From Fr John Dear: (http://www.commondreams.org/view/2012/08/31-2)
Where is God for you in this journey and work for peace?
I couldn’t do this work without faith in God. Two quotations are dear to me: First, from Isaiah 2: “They shall beat their swords into plowshares and study war no more.” The other is from Ezekiel: “Hearts of stone have to turn into hearts of flesh.” I’ve come to believe through prayer and bible study about God’s presence in the heart of the earth. People need to change their hearts before they can change anything else. God is love, but unless we can love each other, we can’t know God. We can learn about ourselves and our own hearts of stone as we reach out in love toward others. Even though things don’t change right away, and we’re not immediately effective, it does happen. It just takes time. Change has to come from ordinary, vulnerable people at the bottom, because the power structure is not going to do it.
Just before he died, Phil Berrigan wrote in his last public letter on the need to “embrace our powerlessness.” As we do, we become agents for the power of God to work among us. So we have to deny the self, take up the cross and follow. I recall too how St. Paul wrote about the Spirit groaning within the earth. That spirit gives us power and prays through us. That means a lot to me right now. Even when I feel I can’t pray, all I have to do is be aware of the Spirit and try to let it lead me.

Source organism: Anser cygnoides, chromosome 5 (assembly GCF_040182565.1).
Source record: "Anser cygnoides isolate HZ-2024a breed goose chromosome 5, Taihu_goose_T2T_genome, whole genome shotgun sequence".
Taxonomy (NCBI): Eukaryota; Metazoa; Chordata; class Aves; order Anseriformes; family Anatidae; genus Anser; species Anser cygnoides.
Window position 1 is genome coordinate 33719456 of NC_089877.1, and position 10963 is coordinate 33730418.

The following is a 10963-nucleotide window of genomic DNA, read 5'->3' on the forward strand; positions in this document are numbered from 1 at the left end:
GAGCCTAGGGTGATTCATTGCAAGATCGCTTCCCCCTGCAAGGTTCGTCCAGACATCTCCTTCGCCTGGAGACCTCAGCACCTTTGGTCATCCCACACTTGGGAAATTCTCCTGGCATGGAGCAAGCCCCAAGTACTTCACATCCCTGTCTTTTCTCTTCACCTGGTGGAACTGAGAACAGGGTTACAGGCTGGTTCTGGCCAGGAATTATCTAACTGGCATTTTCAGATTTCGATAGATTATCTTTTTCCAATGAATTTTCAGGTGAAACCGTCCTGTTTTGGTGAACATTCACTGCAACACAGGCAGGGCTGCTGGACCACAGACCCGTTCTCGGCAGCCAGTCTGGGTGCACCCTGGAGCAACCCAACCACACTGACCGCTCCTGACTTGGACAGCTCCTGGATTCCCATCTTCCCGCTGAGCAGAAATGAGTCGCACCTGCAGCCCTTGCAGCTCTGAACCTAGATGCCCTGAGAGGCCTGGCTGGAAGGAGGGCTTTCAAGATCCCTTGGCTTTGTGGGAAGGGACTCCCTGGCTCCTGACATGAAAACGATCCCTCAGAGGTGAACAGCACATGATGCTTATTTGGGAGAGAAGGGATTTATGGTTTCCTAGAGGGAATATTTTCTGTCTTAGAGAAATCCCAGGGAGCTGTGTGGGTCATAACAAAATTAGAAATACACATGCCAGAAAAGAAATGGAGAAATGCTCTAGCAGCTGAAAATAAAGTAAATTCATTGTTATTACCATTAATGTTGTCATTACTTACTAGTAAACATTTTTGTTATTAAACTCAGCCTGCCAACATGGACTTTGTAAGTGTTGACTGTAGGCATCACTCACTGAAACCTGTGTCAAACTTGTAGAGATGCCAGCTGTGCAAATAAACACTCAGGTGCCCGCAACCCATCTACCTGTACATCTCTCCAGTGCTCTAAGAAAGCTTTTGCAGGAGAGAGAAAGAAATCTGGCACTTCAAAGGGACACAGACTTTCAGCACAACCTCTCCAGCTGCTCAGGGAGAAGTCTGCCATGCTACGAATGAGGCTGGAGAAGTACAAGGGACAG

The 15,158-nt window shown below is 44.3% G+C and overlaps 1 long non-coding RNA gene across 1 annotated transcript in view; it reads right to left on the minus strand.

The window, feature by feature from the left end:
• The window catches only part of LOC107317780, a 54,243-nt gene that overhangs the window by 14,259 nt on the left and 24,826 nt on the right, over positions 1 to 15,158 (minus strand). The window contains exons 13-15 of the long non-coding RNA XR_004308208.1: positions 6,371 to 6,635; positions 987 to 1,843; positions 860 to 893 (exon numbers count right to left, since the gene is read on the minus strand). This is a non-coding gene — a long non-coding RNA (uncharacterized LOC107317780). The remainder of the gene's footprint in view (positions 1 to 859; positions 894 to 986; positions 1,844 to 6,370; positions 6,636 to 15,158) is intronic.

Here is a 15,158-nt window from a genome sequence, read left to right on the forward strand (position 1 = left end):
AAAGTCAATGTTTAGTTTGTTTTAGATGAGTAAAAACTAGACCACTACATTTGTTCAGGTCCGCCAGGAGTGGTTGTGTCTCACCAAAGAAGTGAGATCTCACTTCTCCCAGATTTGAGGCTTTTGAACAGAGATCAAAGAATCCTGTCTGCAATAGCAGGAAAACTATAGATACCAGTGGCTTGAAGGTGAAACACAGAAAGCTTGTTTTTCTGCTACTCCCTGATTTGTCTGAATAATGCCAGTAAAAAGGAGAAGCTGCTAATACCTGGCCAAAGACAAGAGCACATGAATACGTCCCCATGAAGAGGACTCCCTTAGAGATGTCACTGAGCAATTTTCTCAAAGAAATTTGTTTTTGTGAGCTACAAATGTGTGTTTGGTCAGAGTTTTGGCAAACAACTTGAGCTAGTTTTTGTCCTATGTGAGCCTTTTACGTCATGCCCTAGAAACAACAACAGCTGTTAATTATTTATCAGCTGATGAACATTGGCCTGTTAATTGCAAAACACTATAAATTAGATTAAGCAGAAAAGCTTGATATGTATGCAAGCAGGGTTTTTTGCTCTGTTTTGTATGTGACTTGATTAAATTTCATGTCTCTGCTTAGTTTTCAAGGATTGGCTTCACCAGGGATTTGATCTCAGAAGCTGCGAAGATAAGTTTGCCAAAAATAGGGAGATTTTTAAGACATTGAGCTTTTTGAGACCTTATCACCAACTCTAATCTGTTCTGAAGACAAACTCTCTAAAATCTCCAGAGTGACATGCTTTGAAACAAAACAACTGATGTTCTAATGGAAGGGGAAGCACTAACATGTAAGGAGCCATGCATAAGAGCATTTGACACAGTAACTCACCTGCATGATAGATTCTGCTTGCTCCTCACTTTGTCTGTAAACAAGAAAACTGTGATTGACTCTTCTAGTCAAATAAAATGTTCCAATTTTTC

What are you learning these days as you face cancer?
I’m learning more about powerlessness. I’m learning to let go, to be detached. I’ve been upheld by our elderly sisters who pray for me and support me, and that power of prayer is very real to me. I feel it. So I’m learning again that God does the work, not us.
What advice do you have for those who care about peace, justice, nonviolence and disarmament?
I remember Liz McAlister saying once, “Whatever issue you work on is connected to all the other issues.” That means, we have to go deep into the heart of our issue. Also, people should try to join or form a community for this work of justice and peace. We want the world to become a community, and it’s hard, so we have to try to do that ourselves. And we want to form a community conscience that can take a stand on these critical issues. We need other people to help us. With others, we can reflect together on how to resist, and take action that comes from a place of prayer and faith and depth.
What gives you hope?